Our plan to catch the7:30am chicken bus was quickly changed after we looked at the clock. I had woken up to the irritating screech of an exotic bird mixed with the “Ola, ola, ola” of the parrot that lives as a pet in the hotel. Dad’s watch alarm hadn’t gone off, so I ended up waking everyone up at 7am.
We all had to get ready and shower, so by the time we left our room, it was already 7:31am. Needless to say, we ran the whole way to the bus station. Someone was supposed to pick us up at 8:30 in Parramos to bring us to the orphanage, but we had no idea how long the bus would take. We had no choice but to take the 8:00am chicken bus and cross our fingers. The ride cost Q3 which is the equivalence to 30 cents American. It was nice though because there weren’t as many people wanting to go from Antigua to Parramos that early in the morning, so it wasn’t as full as we were expecting the bus to be.
We were worried however, as the driver inched along at a snail-like pace, hoping to catch some more riders… and money. The door of the bus was open, allowing clouds of dust to drift in and settling in my soon gritty mouth. Uneven cobblestone and deep ruts in the road caused the bright red bus to bump and creak along the roads. The man standing at the open doorway yelling: “Parramos! Antigua, Parramos!” didn’t seem to mind the pungent diesel smell that came in with the dust. As we drove, the road turned from cobblestone to dirt, and buildings grew more scarce. We all breathed a sigh of relief when the bus finally stopped in Parramos just on time.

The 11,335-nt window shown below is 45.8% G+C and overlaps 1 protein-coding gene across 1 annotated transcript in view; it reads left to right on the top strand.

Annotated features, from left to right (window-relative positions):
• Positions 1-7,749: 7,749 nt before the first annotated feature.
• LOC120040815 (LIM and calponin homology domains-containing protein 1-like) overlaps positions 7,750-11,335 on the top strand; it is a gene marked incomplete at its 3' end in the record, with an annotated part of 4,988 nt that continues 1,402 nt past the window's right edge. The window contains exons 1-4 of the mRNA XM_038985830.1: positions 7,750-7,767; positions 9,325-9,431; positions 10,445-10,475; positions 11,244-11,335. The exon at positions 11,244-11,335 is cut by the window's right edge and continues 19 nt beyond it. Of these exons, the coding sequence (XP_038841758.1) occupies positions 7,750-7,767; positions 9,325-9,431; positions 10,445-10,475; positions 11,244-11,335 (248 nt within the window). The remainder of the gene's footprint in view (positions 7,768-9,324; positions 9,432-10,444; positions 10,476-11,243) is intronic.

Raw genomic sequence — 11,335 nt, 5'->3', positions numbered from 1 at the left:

A white truck was waiting for us and we were loaded in, and brought to the Orphanage. A lady showed us around and we were all taken aback by how different this was to Casa Guatemala! It was not only neater and cleaner, but better cared for. Instead of a mini village of broken down buildings, there was one, intact practical house with a court yard in the center. Instead of dirt and cement pathways, there was freshly cut grass, and even some gardens! You could really tell that this was run by an American, and not some Guatemalan person.
After a brief tour, Jaeden and Dad were put to work painting a room, while I went outside to help watch the toddlers. Soon after, we were joined by the 4-7 year olds who were as eager as the 1 and 2 year olds to get to know me.
After the younger ones went inside for lunch, I spent my time with the 5-7 year olds who were overflowing with energy! They would steal small item and run away in order for me to chase them, doggy pile on me, demand piggyback rides and that I spin them around.
By the time Jaeden come out to help five hours later, I was exhausted. Jaeden did most of the running around after that, while I took pictures and played some games. An hour later, Dad came out to help and was accepted as someone with fresh energy. The lady who had showed us around earlier wasn’t surprised to find us all worn out and tired by the time she took us back to Antigua at 4:00pm.